We've got police officers that are still actively engaged, still working on threats. So all that will come later.

We will come back in two hours. We will do one more two-hour. One more two-hour briefing, then we'll do then -- another four hours later.


UNIDENTIFIED MALE: (INAUDIBLE) Navy Yard , how he got in? Did he have an I.D.?

MAYOR VINCENT GRAY (D), WASHINGTON D.C.: Yes. You get the last question for this briefing.

UNIDENTIFIED MALE: How long did it take to put down the shooter?

LANIER: We're not going to comment on that right now.

UNIDENTIFIED MALE: Chief, can we talk about --

GRAY: Thank you all. We'll be back at 6:00. Thank you all very much.


TAPPER: We will take a quick break. Coming up on THE LEAD, the suspected shooter has been identified. What else do we know about him and a possible motive? That's coming right up.


(BEGIN VIDEO CLIP) VALERIE PARLAVE, ASSISTANT DIRECTOR, FBI WASHINGTON FIELD OFFICE: We can confirm that the deceased shooter from this morning has been identified as 34-year-old Aaron Alexis of Fort Worth, Texas. We have posted photos of Mr. Alexis on our Web site,, and we ask anyone with information about him to contact us at 1-800-CALL-FBI. No piece of information is too small. We are looking to learn everything we can about his recent movements, his contacts and his associates.


TAPPER: You're listening to Valerie Parlave. She's the assistant director in charge of the Washington field office of the FBI. She and other members of the law enforcement community just got done with a press conference answering some questions about the shooter in this case. He's believed to be Aaron Alexis, 34 years old from Fort Worth. Perhaps a former military contractor and also believed to be a former Navy man.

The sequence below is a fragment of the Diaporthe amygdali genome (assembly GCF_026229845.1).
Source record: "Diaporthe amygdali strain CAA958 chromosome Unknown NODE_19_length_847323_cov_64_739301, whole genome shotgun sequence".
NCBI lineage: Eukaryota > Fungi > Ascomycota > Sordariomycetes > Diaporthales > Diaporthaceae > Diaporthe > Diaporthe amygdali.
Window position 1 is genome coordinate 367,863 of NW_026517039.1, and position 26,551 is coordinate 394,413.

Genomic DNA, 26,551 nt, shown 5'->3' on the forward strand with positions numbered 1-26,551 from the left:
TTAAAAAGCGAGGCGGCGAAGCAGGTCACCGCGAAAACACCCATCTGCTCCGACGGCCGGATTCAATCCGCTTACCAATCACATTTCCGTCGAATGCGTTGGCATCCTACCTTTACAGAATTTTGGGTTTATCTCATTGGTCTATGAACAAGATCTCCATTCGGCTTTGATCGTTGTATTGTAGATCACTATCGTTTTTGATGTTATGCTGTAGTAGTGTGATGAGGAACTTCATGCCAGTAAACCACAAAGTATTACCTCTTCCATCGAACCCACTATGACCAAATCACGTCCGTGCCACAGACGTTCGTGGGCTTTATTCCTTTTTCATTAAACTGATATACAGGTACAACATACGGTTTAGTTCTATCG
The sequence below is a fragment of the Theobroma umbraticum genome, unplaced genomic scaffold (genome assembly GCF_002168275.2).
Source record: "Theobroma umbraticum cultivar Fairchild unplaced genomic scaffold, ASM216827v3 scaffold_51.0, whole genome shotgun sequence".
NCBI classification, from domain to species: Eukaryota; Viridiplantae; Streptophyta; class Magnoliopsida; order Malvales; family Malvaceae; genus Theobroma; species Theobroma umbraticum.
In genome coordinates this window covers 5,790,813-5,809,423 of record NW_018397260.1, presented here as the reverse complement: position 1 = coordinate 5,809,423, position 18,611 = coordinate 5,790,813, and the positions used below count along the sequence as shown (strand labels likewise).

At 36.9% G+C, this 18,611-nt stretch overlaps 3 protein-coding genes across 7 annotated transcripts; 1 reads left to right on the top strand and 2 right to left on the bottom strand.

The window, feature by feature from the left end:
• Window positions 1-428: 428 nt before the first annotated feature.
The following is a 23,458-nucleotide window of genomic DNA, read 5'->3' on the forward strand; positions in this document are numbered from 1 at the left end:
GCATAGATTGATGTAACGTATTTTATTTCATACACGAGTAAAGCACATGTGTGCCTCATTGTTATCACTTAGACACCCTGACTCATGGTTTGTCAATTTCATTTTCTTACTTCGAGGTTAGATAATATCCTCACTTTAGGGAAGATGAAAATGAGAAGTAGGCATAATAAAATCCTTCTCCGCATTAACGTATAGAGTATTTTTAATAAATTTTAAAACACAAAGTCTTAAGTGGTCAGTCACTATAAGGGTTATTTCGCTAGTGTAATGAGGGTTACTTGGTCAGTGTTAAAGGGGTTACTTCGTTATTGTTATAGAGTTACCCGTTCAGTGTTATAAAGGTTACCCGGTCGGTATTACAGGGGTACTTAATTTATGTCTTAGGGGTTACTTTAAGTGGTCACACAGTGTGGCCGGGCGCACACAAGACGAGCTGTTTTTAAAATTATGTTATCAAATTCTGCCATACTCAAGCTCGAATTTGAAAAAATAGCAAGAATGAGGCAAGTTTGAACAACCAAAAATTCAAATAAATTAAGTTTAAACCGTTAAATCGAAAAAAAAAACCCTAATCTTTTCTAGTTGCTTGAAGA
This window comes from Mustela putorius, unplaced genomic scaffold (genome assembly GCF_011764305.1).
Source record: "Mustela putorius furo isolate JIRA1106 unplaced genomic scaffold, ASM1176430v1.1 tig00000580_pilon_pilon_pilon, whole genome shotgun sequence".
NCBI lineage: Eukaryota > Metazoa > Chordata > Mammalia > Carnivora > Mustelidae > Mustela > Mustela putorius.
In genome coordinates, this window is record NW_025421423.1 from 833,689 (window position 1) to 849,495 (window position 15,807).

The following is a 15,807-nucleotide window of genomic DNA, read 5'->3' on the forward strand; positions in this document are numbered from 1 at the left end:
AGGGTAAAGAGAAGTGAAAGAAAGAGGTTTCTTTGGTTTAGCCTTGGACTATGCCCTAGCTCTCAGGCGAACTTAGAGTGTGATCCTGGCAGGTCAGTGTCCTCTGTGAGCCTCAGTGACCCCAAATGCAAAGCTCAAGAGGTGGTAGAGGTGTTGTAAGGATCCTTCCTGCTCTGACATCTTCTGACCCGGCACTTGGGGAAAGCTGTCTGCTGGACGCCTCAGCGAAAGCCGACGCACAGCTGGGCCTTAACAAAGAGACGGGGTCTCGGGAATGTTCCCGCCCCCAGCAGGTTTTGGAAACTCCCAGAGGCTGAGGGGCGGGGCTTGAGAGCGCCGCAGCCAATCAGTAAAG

I want to go to Joe Johns, our correspondent who was just at this press conference. Joe, a lot of information given at this press conference. The first time law enforcement has on the record given the name of the shooter who is now dead.

JOE JOHNS, CNN CRIME AND JUSTICE CORRESPONDENT (on the phone): Right, right. Thirty-four-year-old Aaron Alexis of Fort Worth, Texas. But a lot of the other information they're keeping close to the vest. Apparently they will post his picture and name, and what information they have on their FBI Web site to try to get more information.

Other things, I think we probably have already reported that there's now 13 people dead. We probably know that.

The most interesting thing that I took away from this news conference was D.C. police chief Cathy Lanier describing the interactions between active shooter teams that rushed in within seven minutes after the first shooting and what appear to be something of a kind of running gun battle inside there between themselves and the shooter as they sought to put him down and apparently finally did.